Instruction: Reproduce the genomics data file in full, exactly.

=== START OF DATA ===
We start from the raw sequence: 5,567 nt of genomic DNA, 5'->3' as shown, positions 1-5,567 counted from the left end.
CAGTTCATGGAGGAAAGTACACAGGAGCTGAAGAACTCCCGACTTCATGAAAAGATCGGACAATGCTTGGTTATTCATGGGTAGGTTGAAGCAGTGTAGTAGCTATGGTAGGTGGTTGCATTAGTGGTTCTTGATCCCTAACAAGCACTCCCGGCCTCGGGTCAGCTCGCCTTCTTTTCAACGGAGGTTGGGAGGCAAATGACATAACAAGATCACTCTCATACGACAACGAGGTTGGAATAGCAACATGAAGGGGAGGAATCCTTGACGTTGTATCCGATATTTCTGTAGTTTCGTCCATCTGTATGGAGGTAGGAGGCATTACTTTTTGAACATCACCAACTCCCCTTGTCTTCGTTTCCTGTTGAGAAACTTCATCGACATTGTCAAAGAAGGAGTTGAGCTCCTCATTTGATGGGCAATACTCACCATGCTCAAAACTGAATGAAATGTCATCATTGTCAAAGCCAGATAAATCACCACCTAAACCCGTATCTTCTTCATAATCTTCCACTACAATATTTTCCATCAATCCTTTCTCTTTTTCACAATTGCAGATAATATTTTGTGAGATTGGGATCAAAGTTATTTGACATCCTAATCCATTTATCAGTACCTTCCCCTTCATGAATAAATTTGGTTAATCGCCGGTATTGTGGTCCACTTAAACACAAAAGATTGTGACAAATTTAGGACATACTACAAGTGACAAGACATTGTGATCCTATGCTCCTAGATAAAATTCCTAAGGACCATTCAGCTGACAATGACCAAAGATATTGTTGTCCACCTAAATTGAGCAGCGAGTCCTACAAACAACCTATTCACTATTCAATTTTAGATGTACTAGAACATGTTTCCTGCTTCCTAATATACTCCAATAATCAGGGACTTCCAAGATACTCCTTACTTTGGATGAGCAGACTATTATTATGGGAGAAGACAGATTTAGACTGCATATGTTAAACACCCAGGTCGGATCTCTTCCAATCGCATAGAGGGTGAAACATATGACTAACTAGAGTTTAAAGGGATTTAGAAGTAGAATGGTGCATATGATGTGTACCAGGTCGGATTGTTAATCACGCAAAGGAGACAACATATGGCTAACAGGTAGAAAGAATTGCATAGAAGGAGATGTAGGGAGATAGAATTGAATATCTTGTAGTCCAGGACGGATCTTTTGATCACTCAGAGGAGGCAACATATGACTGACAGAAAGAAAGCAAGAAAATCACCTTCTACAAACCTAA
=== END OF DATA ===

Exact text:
We start from the raw sequence: 5,567 nt of genomic DNA, 5'->3' as shown, positions 1-5,567 counted from the left end.
CAGTTCATGGAGGAAAGTACACAGGAGCTGAAGAACTCCCGACTTCATGAAAAGATCGGACAATGCTTGGTTATTCATGGGTAGGTTGAAGCAGTGTAGTAGCTATGGTAGGTGGTTGCATTAGTGGTTCTTGATCCCTAACAAGCACTCCCGGCCTCGGGTCAGCTCGCCTTCTTTTCAACGGAGGTTGGGAGGCAAATGACATAACAAGATCACTCTCATACGACAACGAGGTTGGAATAGCAACATGAAGGGGAGGAATCCTTGACGTTGTATCCGATATTTCTGTAGTTTCGTCCATCTGTATGGAGGTAGGAGGCATTACTTTTTGAACATCACCAACTCCCCTTGTCTTCGTTTCCTGTTGAGAAACTTCATCGACATTGTCAAAGAAGGAGTTGAGCTCCTCATTTGATGGGCAATACTCACCATGCTCAAAACTGAATGAAATGTCATCATTGTCAAAGCCAGATAAATCACCACCTAAACCCGTATCTTCTTCATAATCTTCCACTACAATATTTTCCATCAATCCTTTCTCTTTTTCACAATTGCAGATAATATTTTGTGAGATTGGGATCAAAGTTATTTGACATCCTAATCCATTTATCAGTACCTTCCCCTTCATGAATAAATTTGGTTAATCGCCGGTATTGTGGTCCACTTAAACACAAAAGATTGTGACAAATTTAGGACATACTACAAGTGACAAGACATTGTGATCCTATGCTCCTAGATAAAATTCCTAAGGACCATTCAGCTGACAATGACCAAAGATATTGTTGTCCACCTAAATTGAGCAGCGAGTCCTACAAACAACCTATTCACTATTCAATTTTAGATGTACTAGAACATGTTTCCTGCTTCCTAATATACTCCAATAATCAGGGACTTCCAAGATACTCCTTACTTTGGATGAGCAGACTATTATTATGGGAGAAGACAGATTTAGACTGCATATGTTAAACACCCAGGTCGGATCTCTTCCAATCGCATAGAGGGTGAAACATATGACTAACTAGAGTTTAAAGGGATTTAGAAGTAGAATGGTGCATATGATGTGTACCAGGTCGGATTGTTAATCACGCAAAGGAGACAACATATGGCTAACAGGTAGAAAGAATTGCATAGAAGGAGATGTAGGGAGATAGAATTGAATATCTTGTAGTCCAGGACGGATCTTTTGATCACTCAGAGGAGGCAACATATGACTGACAGAAAGAAAGCAAGAAAATCACCTTCTACAAACCTAA